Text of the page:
Why is this? Most people in Spain eat lunch at 3pm, have afternoon tea at 6pm, and dinner at 10pm. So if you arrive to a restaurant at 6pm or 7pm and ask for dinner, you will either rock up to an establishment that is closed, rock up to an establishment with no ambience, or rock up to an establishment designed to cater to tourists, which is not very authentic (and most likely overpriced).
Video: expat explains the culture shocks of moving from the UK to Madrid
Other culture shocks people often experience when moving to Spain from the UK (or Australia) is that in many petrol stations you aren’t allowed to fill up your own car (an attendant does that for you).
Many people struggle with the lifestyle too – particularly getting the balance right between business and pleasure. One former banker at Goldman Sachs and Credit Suiss, for instance, once shared on question and answer forum Quora: “For leisure there was no culture shock at all, but for business it was very hard to get used to the rhythm.”
“When I worked for Goldman I was at a transaction in Spain. And Madrid lifestyle is not for investment bankers. When you work 24/7 there are some minimum rest you need.”
“To get to an ‘asador’ at midnight for dinner and be the first customer is depressing. Both because it reminds you of the work due the next day and the inability to enjoy a guilty free dinner.”
“I had been to Spain many times before and it never bothered me. But my first time as an [sic] ‘responsible adult’ was very bad. To finish dinner at 2:30am and then ‘have’ to go for drinks made it very difficult to be in the office before 9am.”
It’s not all bad though. Another Quora user, in the same thread, whose profile says they lived in Barcelona in 2018, wrote: “The slow pace of life is insane. I had to shrug off my North American work ethic; slow and sustainable growth is an essential part of mental, physical, and social well being.”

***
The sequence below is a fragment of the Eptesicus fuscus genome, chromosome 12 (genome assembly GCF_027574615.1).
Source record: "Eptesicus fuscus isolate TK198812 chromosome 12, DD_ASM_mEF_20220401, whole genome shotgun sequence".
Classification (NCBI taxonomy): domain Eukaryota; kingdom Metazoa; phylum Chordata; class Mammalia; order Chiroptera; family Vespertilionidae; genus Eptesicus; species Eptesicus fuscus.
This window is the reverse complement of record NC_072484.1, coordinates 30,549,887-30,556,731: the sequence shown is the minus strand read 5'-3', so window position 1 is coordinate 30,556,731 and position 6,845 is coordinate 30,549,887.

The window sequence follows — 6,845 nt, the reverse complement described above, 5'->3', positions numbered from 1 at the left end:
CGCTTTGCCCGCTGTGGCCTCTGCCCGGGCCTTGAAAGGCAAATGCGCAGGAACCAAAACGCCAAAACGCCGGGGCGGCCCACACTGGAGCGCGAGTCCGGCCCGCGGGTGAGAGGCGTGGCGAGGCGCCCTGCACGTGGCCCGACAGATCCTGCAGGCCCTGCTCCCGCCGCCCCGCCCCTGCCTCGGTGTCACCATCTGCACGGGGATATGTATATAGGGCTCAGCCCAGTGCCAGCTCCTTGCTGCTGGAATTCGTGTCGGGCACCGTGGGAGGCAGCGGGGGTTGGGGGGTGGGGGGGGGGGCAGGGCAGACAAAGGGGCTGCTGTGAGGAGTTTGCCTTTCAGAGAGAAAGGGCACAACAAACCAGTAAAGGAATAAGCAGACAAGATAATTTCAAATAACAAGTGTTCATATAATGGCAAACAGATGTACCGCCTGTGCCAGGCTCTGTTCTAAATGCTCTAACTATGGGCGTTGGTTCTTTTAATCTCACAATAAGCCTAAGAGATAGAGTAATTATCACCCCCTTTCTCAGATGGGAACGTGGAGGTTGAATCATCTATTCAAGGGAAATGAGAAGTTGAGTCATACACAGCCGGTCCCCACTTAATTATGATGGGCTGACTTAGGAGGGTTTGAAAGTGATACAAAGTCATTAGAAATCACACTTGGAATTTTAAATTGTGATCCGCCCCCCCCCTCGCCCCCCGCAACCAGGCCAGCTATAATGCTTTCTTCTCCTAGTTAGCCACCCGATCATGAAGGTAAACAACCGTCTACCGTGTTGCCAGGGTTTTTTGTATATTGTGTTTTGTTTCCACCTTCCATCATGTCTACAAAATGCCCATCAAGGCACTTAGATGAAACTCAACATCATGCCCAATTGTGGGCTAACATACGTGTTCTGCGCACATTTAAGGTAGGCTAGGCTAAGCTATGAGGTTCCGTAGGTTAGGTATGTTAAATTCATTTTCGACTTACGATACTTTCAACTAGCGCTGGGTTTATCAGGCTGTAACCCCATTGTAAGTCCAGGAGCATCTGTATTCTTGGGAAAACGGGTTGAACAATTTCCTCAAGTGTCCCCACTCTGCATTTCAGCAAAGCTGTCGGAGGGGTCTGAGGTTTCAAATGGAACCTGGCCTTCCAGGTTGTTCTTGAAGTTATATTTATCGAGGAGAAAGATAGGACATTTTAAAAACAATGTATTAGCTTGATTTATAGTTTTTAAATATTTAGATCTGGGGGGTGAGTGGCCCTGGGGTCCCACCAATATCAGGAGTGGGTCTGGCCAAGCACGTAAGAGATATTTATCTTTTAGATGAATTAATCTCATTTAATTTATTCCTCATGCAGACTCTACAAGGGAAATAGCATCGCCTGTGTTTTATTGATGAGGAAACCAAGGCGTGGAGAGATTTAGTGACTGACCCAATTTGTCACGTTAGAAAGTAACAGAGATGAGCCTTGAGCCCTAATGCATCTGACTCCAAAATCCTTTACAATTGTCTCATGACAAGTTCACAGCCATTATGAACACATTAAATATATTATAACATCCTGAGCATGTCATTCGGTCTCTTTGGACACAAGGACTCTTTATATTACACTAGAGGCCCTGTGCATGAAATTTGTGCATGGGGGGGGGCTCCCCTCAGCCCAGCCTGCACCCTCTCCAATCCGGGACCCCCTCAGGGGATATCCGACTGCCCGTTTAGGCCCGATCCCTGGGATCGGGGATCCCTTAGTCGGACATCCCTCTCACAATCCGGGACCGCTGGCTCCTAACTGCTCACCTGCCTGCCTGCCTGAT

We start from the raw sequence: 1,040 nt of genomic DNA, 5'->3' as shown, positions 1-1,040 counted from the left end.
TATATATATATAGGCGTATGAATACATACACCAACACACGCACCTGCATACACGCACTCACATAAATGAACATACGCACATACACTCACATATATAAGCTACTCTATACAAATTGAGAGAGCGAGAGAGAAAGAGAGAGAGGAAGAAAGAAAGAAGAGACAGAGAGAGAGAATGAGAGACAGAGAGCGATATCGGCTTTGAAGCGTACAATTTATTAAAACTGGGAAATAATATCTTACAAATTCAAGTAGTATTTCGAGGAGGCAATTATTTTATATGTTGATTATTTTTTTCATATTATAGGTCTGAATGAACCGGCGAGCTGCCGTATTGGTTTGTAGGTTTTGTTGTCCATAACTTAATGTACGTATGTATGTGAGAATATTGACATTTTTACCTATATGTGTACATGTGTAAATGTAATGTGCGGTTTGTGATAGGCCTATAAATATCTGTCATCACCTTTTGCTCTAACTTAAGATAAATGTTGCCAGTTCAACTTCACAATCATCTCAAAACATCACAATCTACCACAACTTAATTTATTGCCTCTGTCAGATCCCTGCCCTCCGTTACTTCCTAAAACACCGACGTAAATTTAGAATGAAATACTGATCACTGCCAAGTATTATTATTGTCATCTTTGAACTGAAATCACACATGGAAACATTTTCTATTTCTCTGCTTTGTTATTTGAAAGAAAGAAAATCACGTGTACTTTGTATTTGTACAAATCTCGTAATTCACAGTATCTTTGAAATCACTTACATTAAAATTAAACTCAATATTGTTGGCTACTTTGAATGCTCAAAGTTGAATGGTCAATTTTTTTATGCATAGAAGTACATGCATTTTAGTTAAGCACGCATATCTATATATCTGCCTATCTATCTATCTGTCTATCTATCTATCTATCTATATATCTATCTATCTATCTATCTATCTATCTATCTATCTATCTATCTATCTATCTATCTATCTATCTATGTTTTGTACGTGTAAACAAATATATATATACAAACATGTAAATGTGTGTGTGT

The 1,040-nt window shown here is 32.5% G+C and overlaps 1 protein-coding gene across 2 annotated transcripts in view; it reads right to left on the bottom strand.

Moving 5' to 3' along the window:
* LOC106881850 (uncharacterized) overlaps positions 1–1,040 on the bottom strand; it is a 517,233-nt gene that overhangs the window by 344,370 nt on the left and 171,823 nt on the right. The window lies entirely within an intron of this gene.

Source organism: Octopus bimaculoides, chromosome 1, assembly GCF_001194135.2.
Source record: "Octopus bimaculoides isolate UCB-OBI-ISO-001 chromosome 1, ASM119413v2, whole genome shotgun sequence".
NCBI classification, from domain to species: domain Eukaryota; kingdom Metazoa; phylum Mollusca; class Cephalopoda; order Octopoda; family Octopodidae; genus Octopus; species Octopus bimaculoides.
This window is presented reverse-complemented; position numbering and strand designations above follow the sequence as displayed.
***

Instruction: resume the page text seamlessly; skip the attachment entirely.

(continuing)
“If you are a social person, this is the place to be. No wonder the Spanish have one of the highest life expectancies in the world. (Spain has second-highest life expectancy in the world, new figures show).”
Further quirks include olive oil (it’s in everything), kissing (on both cheeks) and nightlife (clubs don’t get going until 2:30am).
As for the wine: although Spaniards are known to drink a lot more frequently than Aussies, Brits or Americans, Campo Viejo global ambassador Federico Lleonart told DMARGE Spain has more of a culture of drinking in moderation.
Mr Lleonart told DMARGE that the “easy-going” Spanish way also contributes to their long and healthy lives, telling us; “people really enjoy going out and sharing with friends.”
“There is always a meeting where a glass of wine is involved. You go to a tapas bar and of course you always enjoy a glass of wine. And so that part of being very social and very spontaneous is [something] Campo Viejo lives by,” Federico told us.
“The quality of life in Spain is very good.”
He then added, “I read an article recently that said Spain is the world’s healthiest nation and I think it’s the combination of lifestyle and diet. They say the Mediterranean diet is very healthy. It’s a great banner of what we eat.”
“The people in Spain are not obsessed with eating [or avoiding] fat or carbs, it’s basically a good combination of a lot of fish with a lot of fresh vegetables. Another important part of living longer is having a healthy social life and sharing with friends. Everything without excess.”